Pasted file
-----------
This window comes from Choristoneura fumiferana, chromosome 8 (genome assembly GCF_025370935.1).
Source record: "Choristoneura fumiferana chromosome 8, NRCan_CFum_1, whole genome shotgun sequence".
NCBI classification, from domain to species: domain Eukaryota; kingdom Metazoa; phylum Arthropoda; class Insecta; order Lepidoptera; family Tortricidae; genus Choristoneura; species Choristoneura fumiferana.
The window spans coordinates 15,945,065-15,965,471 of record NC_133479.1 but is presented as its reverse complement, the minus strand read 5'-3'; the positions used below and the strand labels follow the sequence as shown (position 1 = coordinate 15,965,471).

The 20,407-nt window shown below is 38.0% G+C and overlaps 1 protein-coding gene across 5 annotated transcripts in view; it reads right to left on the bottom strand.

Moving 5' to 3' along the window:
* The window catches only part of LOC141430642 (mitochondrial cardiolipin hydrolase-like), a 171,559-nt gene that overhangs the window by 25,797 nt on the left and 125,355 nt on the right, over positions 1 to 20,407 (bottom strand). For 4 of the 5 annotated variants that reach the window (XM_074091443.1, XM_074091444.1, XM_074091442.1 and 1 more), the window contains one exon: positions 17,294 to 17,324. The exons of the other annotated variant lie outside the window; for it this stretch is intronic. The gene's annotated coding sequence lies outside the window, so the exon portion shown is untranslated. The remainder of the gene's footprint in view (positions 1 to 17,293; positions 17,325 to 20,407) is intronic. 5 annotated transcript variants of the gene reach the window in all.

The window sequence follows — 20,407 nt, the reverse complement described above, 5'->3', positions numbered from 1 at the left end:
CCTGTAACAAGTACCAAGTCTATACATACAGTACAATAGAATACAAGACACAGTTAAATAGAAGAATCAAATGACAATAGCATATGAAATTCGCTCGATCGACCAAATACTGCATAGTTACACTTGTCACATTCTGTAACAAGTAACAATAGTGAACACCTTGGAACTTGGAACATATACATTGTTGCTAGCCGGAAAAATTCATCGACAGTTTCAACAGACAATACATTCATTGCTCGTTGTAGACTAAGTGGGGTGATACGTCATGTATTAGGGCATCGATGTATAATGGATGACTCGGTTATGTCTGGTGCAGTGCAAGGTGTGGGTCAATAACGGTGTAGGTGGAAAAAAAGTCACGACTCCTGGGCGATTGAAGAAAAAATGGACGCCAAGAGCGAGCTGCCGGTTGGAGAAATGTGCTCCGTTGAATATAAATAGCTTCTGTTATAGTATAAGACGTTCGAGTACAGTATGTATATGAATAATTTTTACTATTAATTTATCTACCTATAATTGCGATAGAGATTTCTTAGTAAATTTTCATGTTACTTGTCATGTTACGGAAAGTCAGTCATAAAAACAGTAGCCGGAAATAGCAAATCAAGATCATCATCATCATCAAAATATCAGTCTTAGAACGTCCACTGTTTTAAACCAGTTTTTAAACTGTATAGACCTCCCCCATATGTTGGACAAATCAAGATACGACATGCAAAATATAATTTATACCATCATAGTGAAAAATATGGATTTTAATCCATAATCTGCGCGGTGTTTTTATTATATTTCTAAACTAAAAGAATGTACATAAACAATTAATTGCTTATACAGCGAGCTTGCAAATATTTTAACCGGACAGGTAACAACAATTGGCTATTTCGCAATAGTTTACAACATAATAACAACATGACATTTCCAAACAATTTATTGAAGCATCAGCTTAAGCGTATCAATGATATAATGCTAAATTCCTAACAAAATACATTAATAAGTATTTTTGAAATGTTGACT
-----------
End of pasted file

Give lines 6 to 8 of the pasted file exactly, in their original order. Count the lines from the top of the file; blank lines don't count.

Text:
Moving 5' to 3' along the window:
* The window catches only part of LOC141430642 (mitochondrial cardiolipin hydrolase-like), a 171,559-nt gene that overhangs the window by 25,797 nt on the left and 125,355 nt on the right, over positions 1 to 20,407 (bottom strand). For 4 of the 5 annotated variants that reach the window (XM_074091443.1, XM_074091444.1, XM_074091442.1 and 1 more), the window contains one exon: positions 17,294 to 17,324. The exons of the other annotated variant lie outside the window; for it this stretch is intronic. The gene's annotated coding sequence lies outside the window, so the exon portion shown is untranslated. The remainder of the gene's footprint in view (positions 1 to 17,293; positions 17,325 to 20,407) is intronic. 5 annotated transcript variants of the gene reach the window in all.

The window sequence follows — 20,407 nt, the reverse complement described above, 5'->3', positions numbered from 1 at the left end: